How To Prepare For A Typhoon
Typhoons and Tropical Storms bring wind and rain, being prepared is essential to survival. In general, a tropical storm will deposit more rain than a typhoon; typhoons deliver more wind and, the closer you are to the storm's center, the wind will be seen to dramatically change in direction as the storm passes. Along coasts that face the approaching typhoon there may be a storm surge (highest recorded storm surge in the Philippines was seven metres in Tacloban, 8th November, 2013). Preparing for either a typhoon or tropical storm is the same.
In the following, we are assuming you are not on the ocean and that your yacht is secure in a marina or at a typhoon-safe mooring. If this is not the case then make it so, before the storm arrives.
Typical challenges that typhoons and tropical storms create:
- storm surges (similar to a tsunami) along coasts facing the storm
- flooding of low-lying areas
- rivers and streams will burst their banks
- ponds and lakes will overflow their perimeters
- hillsides denuded of old-growth forest will lose their topsoil that will choke drainage channels and waterways
- conglomerations of topsoil will cause landslides
- waterlogged soil on hillsides, that have been cut for roads and other purposes, will cause landslides
- power poles will be blown over causing loss of power transmission
- telecommunications towers may be damaged
- roads may become impassable because of landslides and fallen trees & power poles
- waterways may become chocked with fallen trees and other debris causing further flooding in adjacent areas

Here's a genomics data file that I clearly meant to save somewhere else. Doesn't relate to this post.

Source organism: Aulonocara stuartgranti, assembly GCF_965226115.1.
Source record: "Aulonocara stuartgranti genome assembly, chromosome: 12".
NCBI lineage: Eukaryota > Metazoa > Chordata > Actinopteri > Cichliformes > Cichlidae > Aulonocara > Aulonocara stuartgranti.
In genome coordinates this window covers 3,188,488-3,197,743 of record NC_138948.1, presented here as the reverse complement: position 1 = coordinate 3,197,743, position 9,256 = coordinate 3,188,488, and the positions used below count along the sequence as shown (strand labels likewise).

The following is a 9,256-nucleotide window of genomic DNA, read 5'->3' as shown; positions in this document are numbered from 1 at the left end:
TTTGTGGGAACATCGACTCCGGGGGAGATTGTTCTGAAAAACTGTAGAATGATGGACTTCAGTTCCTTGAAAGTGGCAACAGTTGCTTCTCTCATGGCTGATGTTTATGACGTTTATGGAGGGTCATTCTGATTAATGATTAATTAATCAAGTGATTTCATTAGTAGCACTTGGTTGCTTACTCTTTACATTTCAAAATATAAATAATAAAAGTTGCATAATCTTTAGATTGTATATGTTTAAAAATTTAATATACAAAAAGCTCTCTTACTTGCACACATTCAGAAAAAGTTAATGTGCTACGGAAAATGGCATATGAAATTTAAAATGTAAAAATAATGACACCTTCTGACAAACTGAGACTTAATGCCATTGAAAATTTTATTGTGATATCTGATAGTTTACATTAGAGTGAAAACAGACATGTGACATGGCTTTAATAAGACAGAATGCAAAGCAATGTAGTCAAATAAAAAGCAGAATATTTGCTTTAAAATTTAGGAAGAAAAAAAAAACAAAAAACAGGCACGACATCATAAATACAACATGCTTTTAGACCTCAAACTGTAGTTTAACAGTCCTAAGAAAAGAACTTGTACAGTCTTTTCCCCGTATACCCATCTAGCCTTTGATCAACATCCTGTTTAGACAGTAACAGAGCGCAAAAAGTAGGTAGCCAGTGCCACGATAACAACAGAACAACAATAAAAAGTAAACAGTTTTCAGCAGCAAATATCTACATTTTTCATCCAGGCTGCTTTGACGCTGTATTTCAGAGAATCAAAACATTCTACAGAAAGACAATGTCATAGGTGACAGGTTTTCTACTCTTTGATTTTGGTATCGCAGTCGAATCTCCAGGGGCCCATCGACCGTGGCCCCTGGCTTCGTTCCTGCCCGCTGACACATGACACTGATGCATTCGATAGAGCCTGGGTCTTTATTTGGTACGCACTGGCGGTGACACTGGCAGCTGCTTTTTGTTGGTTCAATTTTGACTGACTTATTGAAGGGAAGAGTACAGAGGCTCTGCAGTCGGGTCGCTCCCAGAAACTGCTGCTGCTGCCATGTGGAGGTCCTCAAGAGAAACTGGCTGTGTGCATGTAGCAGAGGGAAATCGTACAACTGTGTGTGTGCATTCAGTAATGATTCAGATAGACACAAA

- crops may be lost due to poor drainage, inundation and or wind damage
- poorly secured roofing on houses and other structures may be blown away
Prepare With Preventative Measures
When a storm is forecast to pass within a hundred kilometers of your location you can do many things to prepare yourself, your family and your friends to avoid the worst effects of the potential disaster. The preparations you make will minimize the impact of the storm and ensure that your life continues as best it can under whatever circumstance arises.
Two things to remember: typhoons and tropical storms are dangerous and can kill; and, most storms will pass within two days.
People die in storms mostly because they do not use common sense. Common sense says: when a storm is approaching, or passing, or has just passed, it is foolish to go outside. You can be killed by: flood waters, landslides, downed electric cables, falling trees and any number of objects that may be hurled by the wind, including coconuts, roofing sheets and other dislodged objects.
Most people venture outside in a storm because they have not prepared themselves to stay indoors. They may want to venture outside in a storm to get food, water, load for mobile phones, to start a generator or to secure things that are being blown around.
Preventative Measures BEFORE A Storm